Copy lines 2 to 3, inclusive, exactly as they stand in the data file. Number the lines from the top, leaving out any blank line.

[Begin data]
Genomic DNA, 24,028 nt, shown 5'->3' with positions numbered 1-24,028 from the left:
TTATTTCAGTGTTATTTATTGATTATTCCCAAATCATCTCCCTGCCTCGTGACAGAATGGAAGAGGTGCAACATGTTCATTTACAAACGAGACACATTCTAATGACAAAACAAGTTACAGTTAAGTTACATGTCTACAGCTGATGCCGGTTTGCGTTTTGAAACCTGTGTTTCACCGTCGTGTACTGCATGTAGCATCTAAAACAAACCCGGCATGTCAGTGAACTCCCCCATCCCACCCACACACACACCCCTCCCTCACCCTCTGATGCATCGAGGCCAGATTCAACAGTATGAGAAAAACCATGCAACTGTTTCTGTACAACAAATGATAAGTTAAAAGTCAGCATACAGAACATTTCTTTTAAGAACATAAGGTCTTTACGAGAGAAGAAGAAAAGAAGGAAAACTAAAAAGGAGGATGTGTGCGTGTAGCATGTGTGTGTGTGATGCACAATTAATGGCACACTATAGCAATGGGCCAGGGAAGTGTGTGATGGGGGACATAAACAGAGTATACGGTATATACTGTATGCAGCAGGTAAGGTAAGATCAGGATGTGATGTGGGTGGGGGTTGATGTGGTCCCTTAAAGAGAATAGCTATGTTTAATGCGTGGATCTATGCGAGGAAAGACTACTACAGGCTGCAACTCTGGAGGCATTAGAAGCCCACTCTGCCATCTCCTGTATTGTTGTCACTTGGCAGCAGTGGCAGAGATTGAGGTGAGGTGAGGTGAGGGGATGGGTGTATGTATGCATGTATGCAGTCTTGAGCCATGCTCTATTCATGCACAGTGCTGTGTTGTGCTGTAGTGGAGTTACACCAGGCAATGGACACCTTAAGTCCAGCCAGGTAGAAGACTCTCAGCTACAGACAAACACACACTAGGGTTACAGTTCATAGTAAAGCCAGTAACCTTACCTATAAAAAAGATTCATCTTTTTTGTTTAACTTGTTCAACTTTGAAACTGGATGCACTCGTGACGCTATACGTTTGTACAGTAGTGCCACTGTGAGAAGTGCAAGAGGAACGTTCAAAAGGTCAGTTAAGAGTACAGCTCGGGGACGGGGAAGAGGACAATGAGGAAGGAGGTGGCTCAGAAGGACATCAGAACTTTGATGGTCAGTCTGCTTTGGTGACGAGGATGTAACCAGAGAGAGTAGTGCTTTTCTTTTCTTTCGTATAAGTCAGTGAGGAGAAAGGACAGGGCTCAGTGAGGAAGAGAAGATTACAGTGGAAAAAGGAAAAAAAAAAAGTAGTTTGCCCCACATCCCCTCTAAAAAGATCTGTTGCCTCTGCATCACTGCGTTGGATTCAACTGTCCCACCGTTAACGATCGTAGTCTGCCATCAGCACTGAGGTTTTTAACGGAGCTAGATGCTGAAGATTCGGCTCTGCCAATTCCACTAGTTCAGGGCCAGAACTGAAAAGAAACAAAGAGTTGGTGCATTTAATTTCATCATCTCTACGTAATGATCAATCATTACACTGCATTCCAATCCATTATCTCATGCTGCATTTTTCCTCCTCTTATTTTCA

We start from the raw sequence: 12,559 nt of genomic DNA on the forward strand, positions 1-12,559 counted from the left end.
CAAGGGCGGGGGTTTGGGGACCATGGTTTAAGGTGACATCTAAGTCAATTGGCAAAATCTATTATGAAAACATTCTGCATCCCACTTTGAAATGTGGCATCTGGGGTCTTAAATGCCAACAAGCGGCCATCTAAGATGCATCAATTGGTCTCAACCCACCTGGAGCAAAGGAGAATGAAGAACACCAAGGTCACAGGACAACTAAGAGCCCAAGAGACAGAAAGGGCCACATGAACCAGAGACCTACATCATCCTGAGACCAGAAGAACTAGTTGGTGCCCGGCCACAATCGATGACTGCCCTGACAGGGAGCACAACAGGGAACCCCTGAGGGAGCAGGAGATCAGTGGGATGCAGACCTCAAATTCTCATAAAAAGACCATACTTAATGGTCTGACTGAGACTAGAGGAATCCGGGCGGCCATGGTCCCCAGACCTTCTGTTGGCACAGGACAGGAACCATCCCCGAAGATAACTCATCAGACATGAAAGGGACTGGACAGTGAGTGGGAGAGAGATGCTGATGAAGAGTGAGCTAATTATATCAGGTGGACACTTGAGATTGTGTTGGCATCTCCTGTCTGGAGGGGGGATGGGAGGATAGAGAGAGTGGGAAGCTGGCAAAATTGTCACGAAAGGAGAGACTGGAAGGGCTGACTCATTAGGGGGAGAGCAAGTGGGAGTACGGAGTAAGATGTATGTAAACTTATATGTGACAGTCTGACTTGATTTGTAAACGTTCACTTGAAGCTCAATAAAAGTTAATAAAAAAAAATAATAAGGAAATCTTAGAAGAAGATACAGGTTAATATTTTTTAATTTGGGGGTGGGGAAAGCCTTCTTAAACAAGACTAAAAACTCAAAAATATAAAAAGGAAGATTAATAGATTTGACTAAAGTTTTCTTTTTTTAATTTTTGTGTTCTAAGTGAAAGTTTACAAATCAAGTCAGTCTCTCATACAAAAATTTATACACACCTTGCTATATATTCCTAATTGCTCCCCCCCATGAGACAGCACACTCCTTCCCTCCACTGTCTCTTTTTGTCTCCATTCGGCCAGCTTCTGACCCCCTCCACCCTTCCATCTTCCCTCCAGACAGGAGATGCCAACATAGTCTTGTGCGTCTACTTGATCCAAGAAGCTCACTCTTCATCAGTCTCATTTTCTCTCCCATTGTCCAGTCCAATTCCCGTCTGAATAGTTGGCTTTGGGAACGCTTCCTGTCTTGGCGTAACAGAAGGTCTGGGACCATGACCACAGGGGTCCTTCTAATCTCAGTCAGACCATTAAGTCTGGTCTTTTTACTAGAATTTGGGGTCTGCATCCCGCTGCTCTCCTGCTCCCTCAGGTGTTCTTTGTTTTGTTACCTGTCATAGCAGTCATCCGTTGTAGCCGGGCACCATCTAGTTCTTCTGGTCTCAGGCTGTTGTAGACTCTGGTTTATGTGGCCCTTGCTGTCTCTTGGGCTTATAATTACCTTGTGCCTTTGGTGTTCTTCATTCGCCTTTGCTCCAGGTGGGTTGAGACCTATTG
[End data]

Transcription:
TTATTTCAGTGTTATTTATTGATTATTCCCAAATCATCTCCCTGCCTCGTGACAGAATGGAAGAGGTGCAACATGTTCATTTACAAACGAGACACATTCTAATGACAAAACAAGTTACAGTTAAGTTACATGTCTACAGCTGATGCCGGTTTGCGTTTTGAAACCTGTGTTTCACCGTCGTGTACTGCATGTAGCATCTAAAACAAACCCGGCATGTCAGTGAACTCCCCCATCCCACCCACACACACACCCCTCCCTCACCCTCTGATGCATCGAGGCCAGATTCAACAGTATGAGAAAAACCATGCAACTGTTTCTGTACAACAAATGATAAGTTAAAAGTCAGCATACAGAACATTTCTTTTAAGAACATAAGGTCTTTACGAGAGAAGAAGAAAAGAAGGAAAACTAAAAAGGAGGATGTGTGCGTGTAGCATGTGTGTGTGTGATGCACAATTAATGGCACACTATAGCAATGGGCCAGGGAAGTGTGTGATGGGGGACATAAACAGAGTATACGGTATATACTGTATGCAGCAGGTAAGGTAAGATCAGGATGTGATGTGGGTGGGGGTTGATGTGGTCCCTTAAAGAGAATAGCTATGTTTAATGCGTGGATCTATGCGAGGAAAGACTACTACAGGCTGCAACTCTGGAGGCATTAGAAGCCCACTCTGCCATCTCCTGTATTGTTGTCACTTGGCAGCAGTGGCAGAGATTGAGGTGAGGTGAGGTGAGGGGATGGGTGTATGTATGCATGTATGCAGTCTTGAGCCATGCTCTATTCATGCACAGTGCTGTGTTGTGCTGTAGTGGAGTTACACCAGGCAATGGACACCTTAAGTCCAGCCAGGTAGAAGACTCTCAGCTACAGACAAACACACACTAGGGTTACAGTTCATAGTAAAGCCAGTAACCTTACCTATAAAAAAGATTCATCTTTTTTGTTTAACTTGTTCAACTTTGAAACTGGATGCACTCGTGACGCTATACGTTTGTACAGTAGTGCCACTGTGAGAAGTGCAAGAGGAACGTTCAAAAGGTCAGTTAAGAGTACAGCTCGGGGACGGGGAAGAGGACAATGAGGAAGGAGGTGGCTCAGAAGGACATCAGAACTTTGATGGTCAGTCTGCTTTGGTGACGAGGATGTAACCAGAGAGAGTAGTGCTTTTCTTTTCTTTCGTATAAGTCAGTGAGGAGAAAGGACAGGGCTCAGTGAGGAAGAGAAGATTACAGTGGAAAAAGGAAAAAAAAAAAGTAGTTTGCCCCACATCCCCTCTAAAAAGATCTGTTGCCTCTGCATCACTGCGTTGGATTCAACTGTCCCACCGTTAACGATCGTAGTCTGCCATCAGCACTGAGGTTTTTAACGGAGCTAGATGCTGAAGATTCGGCTCTGCCAATTCCACTAGTTCAGGGCCAGAACTGAAAAGAAACAAAGAGTTGGTGCATTTAATTTCATCATCTCTACGTAATGATCAATCATTACACTGCATTCCAATCCATTATCTCATGCTGCATTTTTCCTCCTCTTATTTTCA

We start from the raw sequence: 12,559 nt of genomic DNA on the forward strand, positions 1-12,559 counted from the left end.